• RupeeManager,  aka Sachin. RupeeManager is a desktop software that helps you track and manage your money. It’s the software that powers my effort to change the way Indians manage their money. For me, it’s the star member!
  • RupeeCamp Workshops, aka Dhoni. RupeeCamps is a money management workshop which will help you to make better financial decisions. It is the Captain of my team. The workshops would be the lynch pin around which everything revolves.
  • RupeeManager Online Workshops, aka Yuvraj. This e-Workshop will be an online version of the RupeeCamp in-person workshop. The online workshop would be the cleanest hit, like Yuvraj, the cleanest hitter!
  • Personal Finance201, aka Raina. This website will offer updated articles, calculators and other resources on personal finance. Among the stars, this one is a cool performer.
  • Forum, aka Bhajji. The RupeeManager Forum is the place to discuss money management issues. A place where you can learn and share. Like Bhajji, I would like members to speak their mind here.
  • Zoho Tracket Application, aka Sourav. The online version of RupeeManager software. The app has earned me dollars from around the world and not just India. That’s why it’s named Sourav, who was the first not to fear the global players!
  • Slideshare Presentations, aka Zaheer. These are presentations on personal finance that I have uploaded on Slideshare. The presentations which make the largest impact. Like Zaheer with his opening bowling.
  • RupeeManager on Twitter, Praveen Kumar. The twitter channel for RupeeManager. The place with few words. Well 140 characters shouldn’t be hard for Praveen Kumar!
  • Facebook Page on RupeeManager, aka Ishant. Apparently, Ishant’s the sweetest face in the team.
  • Advisor’s Directory, aka Gary Kirsten, the Chief Advisor!!. This is the place where all advisors can register and make their webpresence felt.
  • Apart from the playing 11, I have a few things up my sleave. The future stars. They are:

    1. Financial Products Database,
    2. Satisfaction Surveys,
    3. Financial Freedom Yearbook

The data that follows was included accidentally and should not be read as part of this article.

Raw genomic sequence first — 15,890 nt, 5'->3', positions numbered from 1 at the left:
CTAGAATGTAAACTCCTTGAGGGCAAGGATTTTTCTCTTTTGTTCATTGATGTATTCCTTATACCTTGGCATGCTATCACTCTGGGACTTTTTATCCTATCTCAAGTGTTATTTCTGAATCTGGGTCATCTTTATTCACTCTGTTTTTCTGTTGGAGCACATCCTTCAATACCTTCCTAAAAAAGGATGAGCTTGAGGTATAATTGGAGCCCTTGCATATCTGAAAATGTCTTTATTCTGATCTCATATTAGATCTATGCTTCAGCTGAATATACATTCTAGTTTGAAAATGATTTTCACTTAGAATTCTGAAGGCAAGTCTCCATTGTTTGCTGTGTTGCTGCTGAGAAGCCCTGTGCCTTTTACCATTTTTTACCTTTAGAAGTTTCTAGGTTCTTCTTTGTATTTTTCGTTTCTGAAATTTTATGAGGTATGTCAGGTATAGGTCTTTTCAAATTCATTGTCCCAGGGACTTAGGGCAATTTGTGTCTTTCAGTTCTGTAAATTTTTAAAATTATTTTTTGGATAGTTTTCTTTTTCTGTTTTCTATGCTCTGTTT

So you can see that I am about to change the world! :) Atleast, change the way Indians manage their money.

    There’s a question that doesn’t leave me alone, “What can you offer the world that no one else can?”. It’s a pretty tough question. Maybe this blog will help me with finding the answer. In any case, I believe that I can be the medium which can change the way Indians manage their money!

    Thanks for stopping by. Comments and feedback is most welcome.

    Posted via email from Ranjan's posterous

    What Makes Businesses Fail Financially

    via Trizle by The Trizle Team on 10/25/09


    • Why did companies fail during the 2008 financial crisis?

    It went like this:

    • Loan mofo: "We want our money!"
    • Leveraged mofo: "We don't have money!"
    • Loan mofo: "We will kill ya"
    • Leveraged mofo: "OH NOOOOOOOOOOOO!"

    When the economy tanked, companies that failed had loans that they couldn't repay.

    What Will Make You Fail

    Debt -- especially the long-term ones with variable interest rates -- will suck you down, and will be the main cause of your impending failure.

    • Google avoids long-term debt.
    • Microsoft avoids long-term debt.
    • Apple avoids long-term debt.
    • Walgreen's avoids long-term debt.
    • Any company with great financials = no long-term debt.

    Unless your main line of business is providing loans (i.e., you're a bank), leveraging your company = NO GOOD.